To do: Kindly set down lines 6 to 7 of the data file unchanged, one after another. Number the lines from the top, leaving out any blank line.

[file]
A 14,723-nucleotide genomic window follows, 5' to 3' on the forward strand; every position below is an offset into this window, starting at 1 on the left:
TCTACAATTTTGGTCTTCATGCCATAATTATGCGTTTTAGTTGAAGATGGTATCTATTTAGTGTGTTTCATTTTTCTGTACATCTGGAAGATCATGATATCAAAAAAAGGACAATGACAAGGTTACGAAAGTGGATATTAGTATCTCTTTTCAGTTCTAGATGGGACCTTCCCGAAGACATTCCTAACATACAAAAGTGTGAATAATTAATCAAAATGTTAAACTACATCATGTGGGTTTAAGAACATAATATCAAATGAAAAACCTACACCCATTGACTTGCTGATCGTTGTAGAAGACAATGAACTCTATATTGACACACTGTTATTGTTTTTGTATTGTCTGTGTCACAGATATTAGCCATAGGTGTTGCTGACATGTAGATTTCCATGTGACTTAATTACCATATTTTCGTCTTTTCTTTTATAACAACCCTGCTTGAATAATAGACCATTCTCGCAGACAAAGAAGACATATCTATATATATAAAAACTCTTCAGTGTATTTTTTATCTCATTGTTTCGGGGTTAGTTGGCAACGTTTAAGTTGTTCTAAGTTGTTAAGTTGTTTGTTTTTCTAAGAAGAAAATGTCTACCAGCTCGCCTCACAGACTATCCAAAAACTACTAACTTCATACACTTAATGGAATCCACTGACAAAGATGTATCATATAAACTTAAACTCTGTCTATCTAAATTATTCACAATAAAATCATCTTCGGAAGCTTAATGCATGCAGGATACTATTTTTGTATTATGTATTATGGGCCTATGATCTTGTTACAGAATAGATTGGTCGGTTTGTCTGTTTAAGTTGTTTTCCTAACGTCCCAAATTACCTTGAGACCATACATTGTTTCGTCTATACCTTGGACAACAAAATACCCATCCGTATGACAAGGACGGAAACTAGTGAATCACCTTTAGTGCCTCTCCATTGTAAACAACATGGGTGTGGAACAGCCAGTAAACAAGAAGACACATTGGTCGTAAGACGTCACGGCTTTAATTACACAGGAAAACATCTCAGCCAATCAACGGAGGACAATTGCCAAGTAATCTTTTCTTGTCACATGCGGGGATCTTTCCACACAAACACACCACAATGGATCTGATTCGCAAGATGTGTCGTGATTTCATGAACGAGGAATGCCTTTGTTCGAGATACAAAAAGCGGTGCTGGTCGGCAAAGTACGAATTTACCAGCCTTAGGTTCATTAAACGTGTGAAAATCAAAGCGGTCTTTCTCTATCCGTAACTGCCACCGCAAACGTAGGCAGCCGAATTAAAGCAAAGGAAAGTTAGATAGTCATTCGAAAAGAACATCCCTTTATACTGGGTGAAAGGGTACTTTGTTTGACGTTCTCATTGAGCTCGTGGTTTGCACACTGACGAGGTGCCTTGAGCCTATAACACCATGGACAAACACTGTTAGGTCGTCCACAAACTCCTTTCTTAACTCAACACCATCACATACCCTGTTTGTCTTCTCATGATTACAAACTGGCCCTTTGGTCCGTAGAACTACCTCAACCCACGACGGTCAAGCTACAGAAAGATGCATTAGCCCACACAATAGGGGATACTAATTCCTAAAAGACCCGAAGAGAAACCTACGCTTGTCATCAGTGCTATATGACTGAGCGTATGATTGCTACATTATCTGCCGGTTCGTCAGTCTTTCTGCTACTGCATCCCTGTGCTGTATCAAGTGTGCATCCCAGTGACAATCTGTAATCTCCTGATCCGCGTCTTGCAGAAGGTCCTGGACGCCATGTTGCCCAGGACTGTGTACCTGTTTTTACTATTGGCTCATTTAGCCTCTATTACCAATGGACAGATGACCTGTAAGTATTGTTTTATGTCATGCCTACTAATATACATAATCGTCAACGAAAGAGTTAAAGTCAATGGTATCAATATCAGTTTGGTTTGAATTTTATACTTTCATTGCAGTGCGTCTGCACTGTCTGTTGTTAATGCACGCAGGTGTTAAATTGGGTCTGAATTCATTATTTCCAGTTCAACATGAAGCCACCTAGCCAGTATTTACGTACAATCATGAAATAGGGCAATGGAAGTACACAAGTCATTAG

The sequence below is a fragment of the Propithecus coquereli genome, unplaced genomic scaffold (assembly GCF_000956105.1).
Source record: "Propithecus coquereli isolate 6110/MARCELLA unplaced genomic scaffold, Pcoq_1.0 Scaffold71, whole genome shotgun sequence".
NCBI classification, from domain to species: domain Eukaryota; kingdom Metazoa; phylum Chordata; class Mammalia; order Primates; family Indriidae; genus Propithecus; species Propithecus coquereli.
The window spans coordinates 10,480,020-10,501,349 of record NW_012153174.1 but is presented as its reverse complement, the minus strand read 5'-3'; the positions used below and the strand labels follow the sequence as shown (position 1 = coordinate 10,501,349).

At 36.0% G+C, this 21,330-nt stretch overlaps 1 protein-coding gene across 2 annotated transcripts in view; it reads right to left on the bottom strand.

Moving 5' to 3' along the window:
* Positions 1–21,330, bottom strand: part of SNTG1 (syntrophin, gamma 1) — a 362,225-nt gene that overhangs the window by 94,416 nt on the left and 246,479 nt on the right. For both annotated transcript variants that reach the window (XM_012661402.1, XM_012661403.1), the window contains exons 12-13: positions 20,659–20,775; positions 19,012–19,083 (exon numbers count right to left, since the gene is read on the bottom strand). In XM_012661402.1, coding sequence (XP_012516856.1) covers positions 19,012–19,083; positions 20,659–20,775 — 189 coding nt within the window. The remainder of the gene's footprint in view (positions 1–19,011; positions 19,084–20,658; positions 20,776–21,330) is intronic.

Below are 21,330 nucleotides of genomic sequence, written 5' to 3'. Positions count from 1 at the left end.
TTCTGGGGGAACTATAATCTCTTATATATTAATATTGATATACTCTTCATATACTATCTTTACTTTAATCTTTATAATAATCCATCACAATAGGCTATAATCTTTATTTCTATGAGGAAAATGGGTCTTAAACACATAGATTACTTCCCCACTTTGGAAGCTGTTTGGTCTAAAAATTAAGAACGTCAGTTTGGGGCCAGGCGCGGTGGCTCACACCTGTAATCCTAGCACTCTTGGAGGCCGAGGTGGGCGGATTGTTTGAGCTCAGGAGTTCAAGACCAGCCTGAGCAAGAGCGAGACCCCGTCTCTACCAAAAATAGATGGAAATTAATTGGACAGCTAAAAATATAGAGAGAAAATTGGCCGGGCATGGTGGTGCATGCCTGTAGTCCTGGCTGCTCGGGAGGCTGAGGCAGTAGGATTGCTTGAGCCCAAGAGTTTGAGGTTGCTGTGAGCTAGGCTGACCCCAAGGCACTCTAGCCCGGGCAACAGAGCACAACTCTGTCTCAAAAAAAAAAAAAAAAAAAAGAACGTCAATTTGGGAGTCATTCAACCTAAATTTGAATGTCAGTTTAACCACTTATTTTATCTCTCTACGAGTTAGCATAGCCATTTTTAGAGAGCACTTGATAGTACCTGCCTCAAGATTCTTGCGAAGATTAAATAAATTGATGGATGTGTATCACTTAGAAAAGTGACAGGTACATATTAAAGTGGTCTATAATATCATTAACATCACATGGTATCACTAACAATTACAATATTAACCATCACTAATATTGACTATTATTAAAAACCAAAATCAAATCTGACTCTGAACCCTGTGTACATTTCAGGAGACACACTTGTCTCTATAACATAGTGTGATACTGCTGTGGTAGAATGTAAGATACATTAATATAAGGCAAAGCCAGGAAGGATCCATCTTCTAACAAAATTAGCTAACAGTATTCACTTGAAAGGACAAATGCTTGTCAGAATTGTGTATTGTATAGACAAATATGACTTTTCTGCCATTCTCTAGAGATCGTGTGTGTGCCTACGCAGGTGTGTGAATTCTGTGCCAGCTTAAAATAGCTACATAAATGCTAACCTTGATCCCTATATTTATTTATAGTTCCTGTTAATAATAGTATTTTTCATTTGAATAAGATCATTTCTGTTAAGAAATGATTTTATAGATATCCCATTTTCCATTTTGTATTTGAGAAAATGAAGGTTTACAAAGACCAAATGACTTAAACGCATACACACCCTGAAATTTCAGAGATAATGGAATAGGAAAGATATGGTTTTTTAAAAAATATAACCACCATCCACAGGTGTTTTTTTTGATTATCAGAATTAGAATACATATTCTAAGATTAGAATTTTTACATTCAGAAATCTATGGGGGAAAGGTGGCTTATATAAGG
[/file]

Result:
The window spans coordinates 10,480,020-10,501,349 of record NW_012153174.1 but is presented as its reverse complement, the minus strand read 5'-3'; the positions used below and the strand labels follow the sequence as shown (position 1 = coordinate 10,501,349).

At 36.0% G+C, this 21,330-nt stretch overlaps 1 protein-coding gene across 2 annotated transcripts in view; it reads right to left on the bottom strand.